Internet service providers led by TalkTalk, Sky Broadband and Vodafone have kicked off a campaign to persuade the government and regulators to break up BT.
The aim is to persuade them that the UK would be better off if Openreach, BT's monopoly infrastructure arm, was set free from BT's ownership and control. As an independent company, it would be able to make investment decisions unencumbered by BT's wider business interests.
The move follows the unveiling yesterday of Ofcom's restructuring plans for BT, which will provide further independence for Openreach, but stopped short of finishing the job and recommending BT's break-up.
Unfortunately, the campaign is led by TalkTalk, one of the few companies in Britain with a worse reputation than BT. Nevertheless, that hasn't stopped TalkTalk's highly remunerated CEO Dido Harding having her say.
"For too long, UK businesses have been let down by the nation's broadband infrastructure, receiving poor speeds and even poorer service. How is the UK economy supposed to grow and compete with the rest of the world with one hand tied behind its back by failing broadband?" she said.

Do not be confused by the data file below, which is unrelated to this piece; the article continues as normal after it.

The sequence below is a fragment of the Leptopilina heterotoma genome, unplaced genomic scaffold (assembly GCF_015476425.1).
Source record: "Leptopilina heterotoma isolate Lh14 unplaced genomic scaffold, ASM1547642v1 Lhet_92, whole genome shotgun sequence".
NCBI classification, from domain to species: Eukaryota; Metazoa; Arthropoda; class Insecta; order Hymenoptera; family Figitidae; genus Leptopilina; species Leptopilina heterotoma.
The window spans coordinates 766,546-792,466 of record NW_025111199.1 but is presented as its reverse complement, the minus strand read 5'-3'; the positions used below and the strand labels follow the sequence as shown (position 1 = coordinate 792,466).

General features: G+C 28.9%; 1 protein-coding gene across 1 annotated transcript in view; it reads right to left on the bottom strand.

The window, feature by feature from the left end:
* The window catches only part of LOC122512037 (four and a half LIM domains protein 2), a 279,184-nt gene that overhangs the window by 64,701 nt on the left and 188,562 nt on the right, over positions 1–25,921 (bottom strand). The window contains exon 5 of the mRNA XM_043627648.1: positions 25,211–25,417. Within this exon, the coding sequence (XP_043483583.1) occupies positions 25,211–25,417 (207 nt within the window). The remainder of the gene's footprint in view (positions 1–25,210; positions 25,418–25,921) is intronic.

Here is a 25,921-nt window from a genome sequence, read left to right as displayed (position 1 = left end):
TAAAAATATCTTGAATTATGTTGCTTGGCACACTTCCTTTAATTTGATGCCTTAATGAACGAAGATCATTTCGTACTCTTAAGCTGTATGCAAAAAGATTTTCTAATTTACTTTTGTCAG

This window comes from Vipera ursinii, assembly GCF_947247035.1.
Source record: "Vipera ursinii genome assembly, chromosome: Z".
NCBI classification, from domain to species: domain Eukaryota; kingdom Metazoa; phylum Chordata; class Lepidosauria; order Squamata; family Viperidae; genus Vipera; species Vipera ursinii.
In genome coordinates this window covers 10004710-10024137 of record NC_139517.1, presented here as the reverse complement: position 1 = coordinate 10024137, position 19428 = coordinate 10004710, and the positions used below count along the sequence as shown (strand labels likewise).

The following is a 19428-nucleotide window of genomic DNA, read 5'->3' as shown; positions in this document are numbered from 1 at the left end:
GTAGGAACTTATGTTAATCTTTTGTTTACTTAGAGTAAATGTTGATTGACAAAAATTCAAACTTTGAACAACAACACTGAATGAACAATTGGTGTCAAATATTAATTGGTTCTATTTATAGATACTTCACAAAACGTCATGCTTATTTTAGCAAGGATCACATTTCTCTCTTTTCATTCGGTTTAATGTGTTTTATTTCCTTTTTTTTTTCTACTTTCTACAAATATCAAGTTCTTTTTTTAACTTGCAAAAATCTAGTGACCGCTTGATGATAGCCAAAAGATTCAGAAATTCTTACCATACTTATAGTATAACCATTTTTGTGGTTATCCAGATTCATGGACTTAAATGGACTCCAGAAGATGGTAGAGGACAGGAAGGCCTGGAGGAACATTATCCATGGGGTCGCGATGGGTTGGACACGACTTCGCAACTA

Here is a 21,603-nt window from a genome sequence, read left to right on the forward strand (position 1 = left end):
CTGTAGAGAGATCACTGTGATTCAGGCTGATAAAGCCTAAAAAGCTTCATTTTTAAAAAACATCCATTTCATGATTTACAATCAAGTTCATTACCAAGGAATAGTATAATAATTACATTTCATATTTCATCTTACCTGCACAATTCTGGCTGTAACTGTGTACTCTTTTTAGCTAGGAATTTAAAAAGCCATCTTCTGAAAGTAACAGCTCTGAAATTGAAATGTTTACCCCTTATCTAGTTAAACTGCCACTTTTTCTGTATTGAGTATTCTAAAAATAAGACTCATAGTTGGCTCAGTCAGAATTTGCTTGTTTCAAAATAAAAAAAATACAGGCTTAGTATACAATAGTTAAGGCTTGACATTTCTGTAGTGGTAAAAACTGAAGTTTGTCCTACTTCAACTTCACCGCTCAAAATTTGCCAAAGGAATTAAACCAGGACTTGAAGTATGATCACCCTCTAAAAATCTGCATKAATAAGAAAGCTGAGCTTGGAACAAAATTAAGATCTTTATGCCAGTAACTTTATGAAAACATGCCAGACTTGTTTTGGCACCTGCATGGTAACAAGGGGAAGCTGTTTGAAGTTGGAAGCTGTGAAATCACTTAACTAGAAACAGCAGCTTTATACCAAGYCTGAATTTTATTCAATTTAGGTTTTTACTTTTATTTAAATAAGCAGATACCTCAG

"Ofcom's proposals simply don't go far enough, and we know many people up and down the country feel the same way. This is a once-in-a-decade opportunity for them to tell the regulator directly they don't want a halfway house for another decade, they want truly radical change now."
The campaign encourages ordinary internet users to sign a petition to Ofcom demanding the break-up of BT.
MPs have added to the growing chorus of voices demanding BT's break-up, telling the firm last week to shape or be broken up. This followed a similar call in January in the run-up to Ofcom's review.
The regulator recommended instead that rivals should be given more access to Openreach infrastructure to be able to roll out their own networks alongside BT's.
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